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A Portuguese Odyssey: Óbidos, Alcobaça, Batalha, Nazaré and Fatima 


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    Mosicas in Fatama Cathederal

    Published 2-11-2019

    Lisbon is so filled with activities, fine cuisine and wines that it is difficult for visitors to tear themselves away from the city but I assure you there are wonders throughout the country.  Some of Portugal’s most historic sites and monuments, as well as unique experiences, are to be found within a day’s drive of Lisbon and the small cities and quaint villages provide glimpses into the heart of the country. You can opt to rent a vehicle or book a Gray Line tour to one or more of these destinations.


    Obidos Monument sign in Portugal Obidos Gateway in Portugal


    Obidos Street Scene in Portugal Obidos street view in  Portugal

    Óbidos, a picture perfect fortified town, is a mere 50-miles from Lisbon. Encircled by 14th-century Moorish walls the town’s circuitous cobblestone streets lead to a 15th-century medieval castle, now a luxury hotel. The fortress was rebuilt as a castle after the Moors left the town in 1148.

    Obidos ginja vendor in Portugal

    You enter town through the Porta da Vila gateway adorned with 16th-century tiles detailing the Passion of Christ. The main street, Rua Direita, is lined with shops, some of which sell Ginja de Óbidos, a traditional cherry liquor in a chocolate cup made to be eaten after finishing the drink. A few of  these and you can walk the 1-mile wall perimeter and take in the panoramic view of the exterior vineyards, farmlands and intact, 1.5-mile, 16th-century aqueduct and the interior flower-draped city streets.

    Obidos church interior in Portugal

    The town was so beautiful it was designated the House of Queens in 1281 after King Dinis gave it to Queen Isabel as a wedding gift. The tradition continued for 600-years. In 1444 the Santa Maria church was the scene of the wedding of King Afonso V, aged 10, to Isabel, aged 8. The church dates from the 1100s and was constructed on the site of a mosque.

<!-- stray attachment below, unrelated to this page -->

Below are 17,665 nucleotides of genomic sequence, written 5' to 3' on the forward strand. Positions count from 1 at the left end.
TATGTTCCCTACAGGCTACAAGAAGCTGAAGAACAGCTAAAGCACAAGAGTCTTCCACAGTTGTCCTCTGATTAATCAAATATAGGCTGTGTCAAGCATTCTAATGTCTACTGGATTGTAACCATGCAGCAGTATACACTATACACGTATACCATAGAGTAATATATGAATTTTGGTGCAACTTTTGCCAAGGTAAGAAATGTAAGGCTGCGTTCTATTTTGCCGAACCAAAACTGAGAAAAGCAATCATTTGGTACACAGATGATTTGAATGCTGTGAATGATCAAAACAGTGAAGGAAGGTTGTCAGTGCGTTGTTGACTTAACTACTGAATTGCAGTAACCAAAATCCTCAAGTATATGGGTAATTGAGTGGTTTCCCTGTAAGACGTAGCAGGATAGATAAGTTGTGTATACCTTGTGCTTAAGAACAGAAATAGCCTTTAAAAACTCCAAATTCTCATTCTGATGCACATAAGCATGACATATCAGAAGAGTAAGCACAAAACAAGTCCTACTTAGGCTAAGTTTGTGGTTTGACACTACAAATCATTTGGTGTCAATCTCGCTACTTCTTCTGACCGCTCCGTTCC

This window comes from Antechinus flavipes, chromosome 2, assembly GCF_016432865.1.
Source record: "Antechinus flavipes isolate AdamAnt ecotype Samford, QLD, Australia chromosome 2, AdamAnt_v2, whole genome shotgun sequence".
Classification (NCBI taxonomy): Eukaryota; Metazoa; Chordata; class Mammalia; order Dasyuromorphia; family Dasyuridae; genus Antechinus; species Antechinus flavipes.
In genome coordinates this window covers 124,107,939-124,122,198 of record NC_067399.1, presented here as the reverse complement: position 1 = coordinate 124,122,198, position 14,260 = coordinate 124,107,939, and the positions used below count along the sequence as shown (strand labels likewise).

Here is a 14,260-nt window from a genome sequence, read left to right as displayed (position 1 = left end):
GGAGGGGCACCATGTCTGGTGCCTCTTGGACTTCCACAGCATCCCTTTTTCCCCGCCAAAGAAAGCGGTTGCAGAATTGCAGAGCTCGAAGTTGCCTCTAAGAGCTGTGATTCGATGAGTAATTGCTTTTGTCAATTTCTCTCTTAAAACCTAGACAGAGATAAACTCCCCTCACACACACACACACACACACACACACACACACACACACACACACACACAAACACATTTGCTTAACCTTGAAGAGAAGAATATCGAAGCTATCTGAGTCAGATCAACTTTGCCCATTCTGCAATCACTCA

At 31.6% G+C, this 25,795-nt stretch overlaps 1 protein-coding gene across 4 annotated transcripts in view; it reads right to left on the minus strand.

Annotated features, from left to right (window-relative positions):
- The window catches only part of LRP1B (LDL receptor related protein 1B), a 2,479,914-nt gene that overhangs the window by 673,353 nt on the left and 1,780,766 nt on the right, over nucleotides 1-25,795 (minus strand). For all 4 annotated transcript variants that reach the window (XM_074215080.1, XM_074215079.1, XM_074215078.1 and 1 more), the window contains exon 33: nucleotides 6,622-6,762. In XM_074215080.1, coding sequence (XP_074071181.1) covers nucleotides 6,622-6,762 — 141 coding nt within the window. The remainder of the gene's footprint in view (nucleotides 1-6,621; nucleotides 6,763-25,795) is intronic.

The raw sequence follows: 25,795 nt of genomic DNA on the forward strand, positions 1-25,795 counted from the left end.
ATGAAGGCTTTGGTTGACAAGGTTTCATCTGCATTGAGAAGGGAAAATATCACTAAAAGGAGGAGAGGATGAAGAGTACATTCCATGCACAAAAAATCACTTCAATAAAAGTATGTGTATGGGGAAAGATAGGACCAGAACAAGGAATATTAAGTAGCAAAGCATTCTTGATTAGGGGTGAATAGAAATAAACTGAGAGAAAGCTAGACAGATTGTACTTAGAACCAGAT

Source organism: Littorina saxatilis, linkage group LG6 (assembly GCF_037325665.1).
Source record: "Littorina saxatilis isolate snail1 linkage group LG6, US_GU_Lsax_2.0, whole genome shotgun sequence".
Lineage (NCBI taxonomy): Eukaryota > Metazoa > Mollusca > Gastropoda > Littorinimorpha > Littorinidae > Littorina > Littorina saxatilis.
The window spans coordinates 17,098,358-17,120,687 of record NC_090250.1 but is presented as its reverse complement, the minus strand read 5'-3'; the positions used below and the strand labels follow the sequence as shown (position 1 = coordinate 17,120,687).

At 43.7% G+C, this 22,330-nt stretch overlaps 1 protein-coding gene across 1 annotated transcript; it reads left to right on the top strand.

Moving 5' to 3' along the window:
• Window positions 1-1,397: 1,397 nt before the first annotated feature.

Alcobaca Church Interior

    Alcobaça, is home to the UNESCO World Heritage Site, and Portugal’s largest church, begun in 1153 to commemorate the removal of the Moors, completed in 1223. There is much to see here including the vaulted ceiling, Cloister of Silence,  Room of Kings and the tombs of Portugal’s most famous lovers, Prince Pedro and Inês de Castro.

     Ines’ Tomb in Alcobaca

    Pedro was married to Constance but he carried on a secret love affair with Inês. When Constance died in 1345 he was denied permission to marry  her by his father King Afonso IV and so he went away and lived with her as his wife. The king ordered three men to murder her and she was decapitated on January 7, 1355.

    Pedro’s Tomb in Alcobaca

    Pedro was so grief stricken he rebelled against his father in 1355 and crowned in 1357. Two of the murderers, they never located the third, were executed by having their hearts torn out. He had her exhumed, crowned queen and made members of the court kneel and kiss her hand. In 1360 Pedro interred her in a tomb in the Royal Monastery of Alcobaça. Pedro and Inês rest in the nave in ornate tombs with feet facing one another so that their first vision in the  afterlife will be each other.


     Monastery Exteriorin Batalha

     Monastery Doorway in Batalha

    Prince Henry the Navigator’s tomb is in the 1388 UNESCO World Heritage Site, the Dominican abbey of Santa Maria da Vitória, in Batalha.  The tombs of King João and his wife reside in the Chapel of Founders and there is a superb 1514 stained-glass window behind the choir. Architecturally and historically this is an important and impressive edifice.



    Nazare seaside

     Boat by the sea in Nazare

    Nestled in a bay is the 4th-century fishing town of Nazaré where visitors can soak up the atmosphere of a village seemingly arrested in time. Wooden fishing boats line the shore, some with an eye painted on the prow, reminiscent of Phoenician boats, along with fish drying racks. The town is believed to have been named after Nazareth in the Bible.